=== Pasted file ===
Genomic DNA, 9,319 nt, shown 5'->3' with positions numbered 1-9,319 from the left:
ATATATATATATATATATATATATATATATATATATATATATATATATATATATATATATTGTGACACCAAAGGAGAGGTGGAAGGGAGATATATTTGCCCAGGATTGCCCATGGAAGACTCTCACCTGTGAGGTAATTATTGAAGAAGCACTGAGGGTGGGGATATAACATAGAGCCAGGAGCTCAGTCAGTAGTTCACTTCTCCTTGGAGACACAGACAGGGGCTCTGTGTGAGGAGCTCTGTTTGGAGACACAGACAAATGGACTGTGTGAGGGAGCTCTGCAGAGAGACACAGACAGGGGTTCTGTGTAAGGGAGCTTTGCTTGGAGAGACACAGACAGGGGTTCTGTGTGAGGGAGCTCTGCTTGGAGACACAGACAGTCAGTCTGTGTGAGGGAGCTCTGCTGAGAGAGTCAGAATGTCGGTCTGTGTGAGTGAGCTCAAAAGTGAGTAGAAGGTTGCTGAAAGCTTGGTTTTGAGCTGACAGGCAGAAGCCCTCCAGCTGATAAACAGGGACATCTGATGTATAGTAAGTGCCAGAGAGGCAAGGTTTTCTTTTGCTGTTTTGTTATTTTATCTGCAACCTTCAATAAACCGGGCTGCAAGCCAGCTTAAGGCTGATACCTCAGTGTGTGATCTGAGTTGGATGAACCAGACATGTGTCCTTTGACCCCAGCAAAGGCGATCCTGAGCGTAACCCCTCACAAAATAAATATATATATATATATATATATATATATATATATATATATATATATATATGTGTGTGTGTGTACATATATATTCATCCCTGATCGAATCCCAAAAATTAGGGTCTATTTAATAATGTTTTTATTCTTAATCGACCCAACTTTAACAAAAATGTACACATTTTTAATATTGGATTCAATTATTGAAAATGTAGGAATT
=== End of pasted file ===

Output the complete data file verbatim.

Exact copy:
Genomic DNA, 9,319 nt, shown 5'->3' with positions numbered 1-9,319 from the left:
ATATATATATATATATATATATATATATATATATATATATATATATATATATATATATATTGTGACACCAAAGGAGAGGTGGAAGGGAGATATATTTGCCCAGGATTGCCCATGGAAGACTCTCACCTGTGAGGTAATTATTGAAGAAGCACTGAGGGTGGGGATATAACATAGAGCCAGGAGCTCAGTCAGTAGTTCACTTCTCCTTGGAGACACAGACAGGGGCTCTGTGTGAGGAGCTCTGTTTGGAGACACAGACAAATGGACTGTGTGAGGGAGCTCTGCAGAGAGACACAGACAGGGGTTCTGTGTAAGGGAGCTTTGCTTGGAGAGACACAGACAGGGGTTCTGTGTGAGGGAGCTCTGCTTGGAGACACAGACAGTCAGTCTGTGTGAGGGAGCTCTGCTGAGAGAGTCAGAATGTCGGTCTGTGTGAGTGAGCTCAAAAGTGAGTAGAAGGTTGCTGAAAGCTTGGTTTTGAGCTGACAGGCAGAAGCCCTCCAGCTGATAAACAGGGACATCTGATGTATAGTAAGTGCCAGAGAGGCAAGGTTTTCTTTTGCTGTTTTGTTATTTTATCTGCAACCTTCAATAAACCGGGCTGCAAGCCAGCTTAAGGCTGATACCTCAGTGTGTGATCTGAGTTGGATGAACCAGACATGTGTCCTTTGACCCCAGCAAAGGCGATCCTGAGCGTAACCCCTCACAAAATAAATATATATATATATATATATATATATATATATATATATATATATATATATGTGTGTGTGTGTACATATATATTCATCCCTGATCGAATCCCAAAAATTAGGGTCTATTTAATAATGTTTTTATTCTTAATCGACCCAACTTTAACAAAAATGTACACATTTTTAATATTGGATTCAATTATTGAAAATGTAGGAATT